Side Effects and Risks of Taking Librium
Overview of Librium
Librium, known by the generic name chlordiazepoxide, is a benzodiazepine drug used to treat acute symptoms of anxiety, insomnia, seizures, muscular tension and alcohol withdrawal. The drug was first created in 1959 and was the first benzodiazepine to be synthesized. The drug is recommended only for short-term treatment periods due to its long half-life and its potential for addiction and dependence. Several of the conditions that Librium treats are better managed with alternative drugs and methods. Librium is considered to be a last resort or special circumstances option.
Side effects include:
- Yellow eyes or skin
- Nausea and vomiting
- Confusion or disorientation
- Constipation or other digestive troubles
- Lethargy and sedation
- Sudden loss of consciousness
- Decreased or increased libido
- Menstrual changes
- Liver problems
- Loss of muscle coordination
Elderly patients are also more likely to develop a tolerance and, consequently, a dependence on the drug. Patients who become dependent on benzodiazepines often suffer severe withdrawal symptoms. Dependency is addressed by slowly reducing dosage levels over time, allowing the body to adjust to lower amounts of the drug gradually. Withdrawal symptoms tend to mirror the symptoms that Librium is used to treat in the first place and can last for months or even years in some cases.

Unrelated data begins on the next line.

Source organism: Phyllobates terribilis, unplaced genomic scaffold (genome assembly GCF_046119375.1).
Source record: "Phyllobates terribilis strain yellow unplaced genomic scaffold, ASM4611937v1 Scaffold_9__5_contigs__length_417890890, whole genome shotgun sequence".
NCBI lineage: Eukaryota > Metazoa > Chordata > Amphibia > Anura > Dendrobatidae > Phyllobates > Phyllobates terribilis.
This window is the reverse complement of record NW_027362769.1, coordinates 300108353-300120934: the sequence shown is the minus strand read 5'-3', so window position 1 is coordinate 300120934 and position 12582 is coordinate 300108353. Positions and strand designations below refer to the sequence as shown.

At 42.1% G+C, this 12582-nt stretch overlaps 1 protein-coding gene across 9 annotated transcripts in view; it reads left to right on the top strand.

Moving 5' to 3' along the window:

It is also advised that women who are nursing should avoid using Librium. Due to its long half-life, Librium can be easily passed to nursing infants via the breast milk. The choice of whether or not to take Librium during pregnancy or while nursing ultimately involves weighing the risks of taking the medication against the risks of abstaining from it. Women who suffer from acute anxiety or other conditions may need to turn to Librium if the consequences of their symptoms pose a greater threat to the pregnancy than the possible side effects of the drug.
Medical Disclaimer: The Recovery Village aims to improve the quality of life for people struggling with a substance use or mental health disorder with fact-based content about the nature of behavioral health conditions, treatment options and their related outcomes. We publish material that is researched, cited, edited and reviewed by licensed medical professionals. The information we provide is not intended to be a substitute for professional medical advice, diagnosis or treatment. It should not be used in place of the advice of your physician or other qualified healthcare provider.
Have more questions about Librium abuse?Read the most frequently asked questions
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